Frank Capra: The Catastrophe of Success

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Simon & Schuster, 1993 - Biography & Autobiography - 768 pages
2 Reviews
Frank Capra was the American success story, the immigrant from Sicily who not only realized the American dream but depicted it. Capra's films, particularly "Mr. Smith Goes to Washington", "Meet John Doe", and "It's a Wonderful Life" are national icons -- cherished monuments to the "common man". Yet as Joseph McBride reveals in this revised edition of his widely acclaimed biography, Capra was far more complex than anyone knew. Using recently declassified material about Capra's controversial dealings with Congress and the HUAC (House Unamerican Activities Committee) in the 1940s and 1950s, McBride adds a final chapter to his unforgettable portrait of Hollywood's most beloved director.

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Review: Frank Capra: The Catastrophe of Success

User Review  - Carol - Goodreads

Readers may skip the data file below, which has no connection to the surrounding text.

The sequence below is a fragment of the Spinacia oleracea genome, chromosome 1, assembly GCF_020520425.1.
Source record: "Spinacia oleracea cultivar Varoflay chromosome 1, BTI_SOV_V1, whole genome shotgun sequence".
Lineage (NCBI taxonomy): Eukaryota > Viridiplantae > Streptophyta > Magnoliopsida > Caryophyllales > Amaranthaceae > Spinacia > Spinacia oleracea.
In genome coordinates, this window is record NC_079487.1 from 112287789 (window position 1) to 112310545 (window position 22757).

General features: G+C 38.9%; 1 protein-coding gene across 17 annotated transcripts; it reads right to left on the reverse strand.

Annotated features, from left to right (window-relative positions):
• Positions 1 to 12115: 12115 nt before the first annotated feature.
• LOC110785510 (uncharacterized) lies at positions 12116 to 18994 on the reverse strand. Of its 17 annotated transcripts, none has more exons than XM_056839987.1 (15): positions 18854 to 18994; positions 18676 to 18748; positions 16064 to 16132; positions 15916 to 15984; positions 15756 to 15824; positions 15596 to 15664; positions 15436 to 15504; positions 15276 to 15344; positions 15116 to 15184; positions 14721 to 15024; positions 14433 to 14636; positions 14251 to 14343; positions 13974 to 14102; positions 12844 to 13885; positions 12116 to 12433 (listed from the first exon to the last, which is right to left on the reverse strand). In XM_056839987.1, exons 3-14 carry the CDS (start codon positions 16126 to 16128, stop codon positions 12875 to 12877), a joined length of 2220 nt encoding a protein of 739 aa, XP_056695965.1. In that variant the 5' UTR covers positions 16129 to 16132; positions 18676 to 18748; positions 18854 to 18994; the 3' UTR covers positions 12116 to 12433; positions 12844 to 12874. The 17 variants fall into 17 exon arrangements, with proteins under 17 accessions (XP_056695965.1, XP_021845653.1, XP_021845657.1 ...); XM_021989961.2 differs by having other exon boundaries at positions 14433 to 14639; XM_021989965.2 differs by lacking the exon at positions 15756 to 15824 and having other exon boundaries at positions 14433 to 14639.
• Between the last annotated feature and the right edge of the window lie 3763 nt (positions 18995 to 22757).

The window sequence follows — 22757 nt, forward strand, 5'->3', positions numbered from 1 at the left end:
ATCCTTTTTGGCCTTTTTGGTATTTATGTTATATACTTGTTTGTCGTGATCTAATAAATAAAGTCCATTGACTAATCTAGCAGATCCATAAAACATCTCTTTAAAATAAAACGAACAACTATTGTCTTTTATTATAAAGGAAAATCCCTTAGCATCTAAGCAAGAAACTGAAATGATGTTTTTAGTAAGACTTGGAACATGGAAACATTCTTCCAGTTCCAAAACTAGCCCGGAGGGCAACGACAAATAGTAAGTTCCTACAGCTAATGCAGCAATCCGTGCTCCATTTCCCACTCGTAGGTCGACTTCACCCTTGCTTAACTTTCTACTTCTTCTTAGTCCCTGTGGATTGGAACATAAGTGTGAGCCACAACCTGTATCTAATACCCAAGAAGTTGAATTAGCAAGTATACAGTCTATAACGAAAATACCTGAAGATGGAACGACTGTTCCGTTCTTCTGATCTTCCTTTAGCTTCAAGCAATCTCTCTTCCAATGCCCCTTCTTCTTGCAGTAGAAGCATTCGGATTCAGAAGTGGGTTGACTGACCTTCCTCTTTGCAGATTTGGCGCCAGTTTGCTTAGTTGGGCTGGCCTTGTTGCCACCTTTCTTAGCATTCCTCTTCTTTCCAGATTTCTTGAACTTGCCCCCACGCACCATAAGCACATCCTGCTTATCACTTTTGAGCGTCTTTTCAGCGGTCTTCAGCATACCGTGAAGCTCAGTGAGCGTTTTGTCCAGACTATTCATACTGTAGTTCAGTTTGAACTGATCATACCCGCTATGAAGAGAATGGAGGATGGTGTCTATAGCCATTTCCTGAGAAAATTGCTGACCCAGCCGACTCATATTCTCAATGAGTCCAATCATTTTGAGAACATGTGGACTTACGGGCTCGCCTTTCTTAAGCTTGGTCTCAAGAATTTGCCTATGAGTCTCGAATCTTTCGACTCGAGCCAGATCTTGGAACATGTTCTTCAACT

An unvarnished look at a great American film director who was not such a nice guy. When I finished it, I really did not like Frank Capra the man, but I still love his movies. Read full review

Review: Frank Capra: The Catastrophe of Success

User Review  - Stephen - Goodreads

Well-written, fascinating look at one of America's greatest directors. Read full review


A terrible wop
The Gag Man

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About the author (1993)

Joseph McBride, Berkeley, California, is a film historian and associate professor in the cinema department at San Francisco State University. His many books include "Searching for John Ford", "Frank Capra: The Catastrophe of Success"; "Hawks on Hawks"; and "What Ever Happened to Orson Welles? A Portrait of an Independent Career".

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